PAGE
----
There are two basic approaches to removing spots and stains. You can use a stain-removal agent that interacts with the stain chemically, or you can physically loosen or remove the stain from the surface. Many stubborn stains require both chemical and physical treatment. In this chapter, we discuss eight physical stain-removal techniques: brushing, flushing, freezing, presoaking, pretreating, scraping, sponging, and tamping.

Which technique to use in treating a particular spot or stain depends upon both the nature of the stain and the type of surface stained. For example, a stain may be wet or dry, semisolid or hardened. On a very delicate surface, you may not be able to use such techniques as scraping and tamping. A stain may be flushed more easily from a loosely woven fabric than from one that is tightly woven; but a tightly woven fabric can withstand a treatment such as tamping more successfully.

Follow these directions carefully to assure successful stain removal without harm to the stained article. Note that whenever you use absorbent pads (when you flush or sponge a stain) you should check the pad frequently and change it as soon as any of the stain is deposited. This will prevent reapplication of the stain to the treated article. Remember, too, that to avoid fabric damage you should never apply heavy pressure when using techniques such as brushing, tamping, or scraping.

Brushing

Brushing is used to remove dried stains and spots. Some spots, such as those formed of dried mud, may be completely removed by brushing. In treating other types of dry stains (for example, face powder), brushing is just the first step in treating the stain. In treating some stains, brushing may be one of the last steps, as when you want to remove an absorbent or a dried stain-removing paste from a surface.

Use a small, stiff-bristled brush for this technique. A toothbrush works well on small stains. When working on a fabric, stretch the piece on a firm, clean working surface. Hold a clean sheet of paper next to the stain (on walls, hold the paper beneath the stain) so that you can brush the staining material onto the paper. Use a gentle motion to brush the stain up off the surface and onto the paper. It may help to blow softly on the spot as you brush.

Flushing

Flushing is used to remove loosened staining materials and any residue from the stain-removal agent. This is an important step in the process, for if any chemicals are left in the material, they may cause additional staining or they may damage the treated article.

When flushing a stain, especially one on a nonwashable fabric, you need to control the flow of water carefully. To apply a measured amount of flushing liquid, use a device such as an eyedropper or plant mister, or a plastic trigger spray bottle that can be adjusted to spray a fine stream. Before you begin the treatment, place a clean absorbent pad beneath the spot, then slowly and carefully apply the recommended stain remover to the stain. If you decide to use a mister, place the tip against the stained area and depress the plunger or pump the trigger slowly. In this way, you can force out a thin stream of fluid without wetting a large area. You must work slowly; do not apply the liquid faster than the pad beneath can absorb it and do not spread the stain. Replace the absorbent pad frequently so that the deposited staining material does not restain the fabric.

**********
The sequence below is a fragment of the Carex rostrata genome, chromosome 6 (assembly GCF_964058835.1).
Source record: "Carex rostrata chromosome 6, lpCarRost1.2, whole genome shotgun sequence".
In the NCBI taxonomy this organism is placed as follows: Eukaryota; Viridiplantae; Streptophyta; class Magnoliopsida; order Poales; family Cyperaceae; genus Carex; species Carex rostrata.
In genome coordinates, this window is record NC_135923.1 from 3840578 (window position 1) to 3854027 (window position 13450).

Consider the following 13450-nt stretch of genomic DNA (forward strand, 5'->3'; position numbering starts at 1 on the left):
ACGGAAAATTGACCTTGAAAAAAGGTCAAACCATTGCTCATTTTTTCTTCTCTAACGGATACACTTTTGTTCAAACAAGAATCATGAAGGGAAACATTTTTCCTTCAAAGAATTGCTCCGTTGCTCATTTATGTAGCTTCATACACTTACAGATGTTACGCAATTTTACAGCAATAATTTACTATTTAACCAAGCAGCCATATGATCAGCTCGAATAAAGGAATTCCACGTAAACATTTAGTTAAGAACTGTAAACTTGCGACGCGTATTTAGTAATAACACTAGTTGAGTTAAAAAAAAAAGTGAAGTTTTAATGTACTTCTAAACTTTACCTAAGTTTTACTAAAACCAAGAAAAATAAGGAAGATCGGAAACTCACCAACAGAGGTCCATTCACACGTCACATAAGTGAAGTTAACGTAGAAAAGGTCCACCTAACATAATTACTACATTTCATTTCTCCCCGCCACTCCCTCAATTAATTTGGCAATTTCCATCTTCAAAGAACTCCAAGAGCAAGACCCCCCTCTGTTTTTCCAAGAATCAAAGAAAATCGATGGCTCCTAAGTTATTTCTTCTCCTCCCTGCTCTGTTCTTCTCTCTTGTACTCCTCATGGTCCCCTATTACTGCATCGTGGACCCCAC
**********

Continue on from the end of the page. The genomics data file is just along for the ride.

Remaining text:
Stains on area rugs may be flushed following the directions above. In fact, any rug under which you can place an absorbent pad can be treated by flushing. If, however, your rug is too large to lift or if the stain is on tacked-down rugs or carpeting, you may have to sponge the stain-removal agent onto the spot instead. Then sponge with clear water to remove chemical residues. Remember, the pad or cloth used for sponging must be changed frequently.

If you are treating a washable fabric and directions call for flushing with water, you may rinse the stained article. To rinse out a stain, dip the article up and down repeatedly in a container of warm water. Change the rinse water frequently.

Pretreating

Pretreating is used to ease the removal of small stains, especially those that are oily or greasy. Stubborn soil, such as the ground-in dirt on collars, cuffs, and socks, is easier to remove after it's been pretreated. When you are pretreating a stain, you apply the stain-removing agent directly to the stained area. To pretreat a stain, you may use a liquid detergent, a soil-and-stain-removing pretreat spray, bar soap, or a pretreating paste made of powdered detergent (do not use one that contains bleach) and water.

Liquid detergent and pretreating sprays should be applied directly onto the dry stain. If you are using bar soap or have prepared a paste of powdered or granular detergent and water, dampen the fabric slightly before applying the pretreating agent. After its application, rub the pretreater into the stain gently, then wash the item as you normally do.

To use pretreating sprays successfully, you should keep a few points in mind. Pretest the spray by applying it to an inconspicuous part of the garment before using it on the stain. Most of these sprays are perfectly safe on all washable fabrics, but some contain an oxygen-type bleach ingredient that could harm some dyes. Apply the product according to package directions, wait 5 minutes, and then rinse the pretest area carefully. If no color change is apparent, you can safely treat the stain. After using one of these sprays, it is essential that you wash the treated article thoroughly to remove both the rest of the stain and any residue from the pretreat spray. Allowing the residue to set may cause a new stain.

Learn about more techniques to get rid of stubborn and unsightly stains and spots in the next section.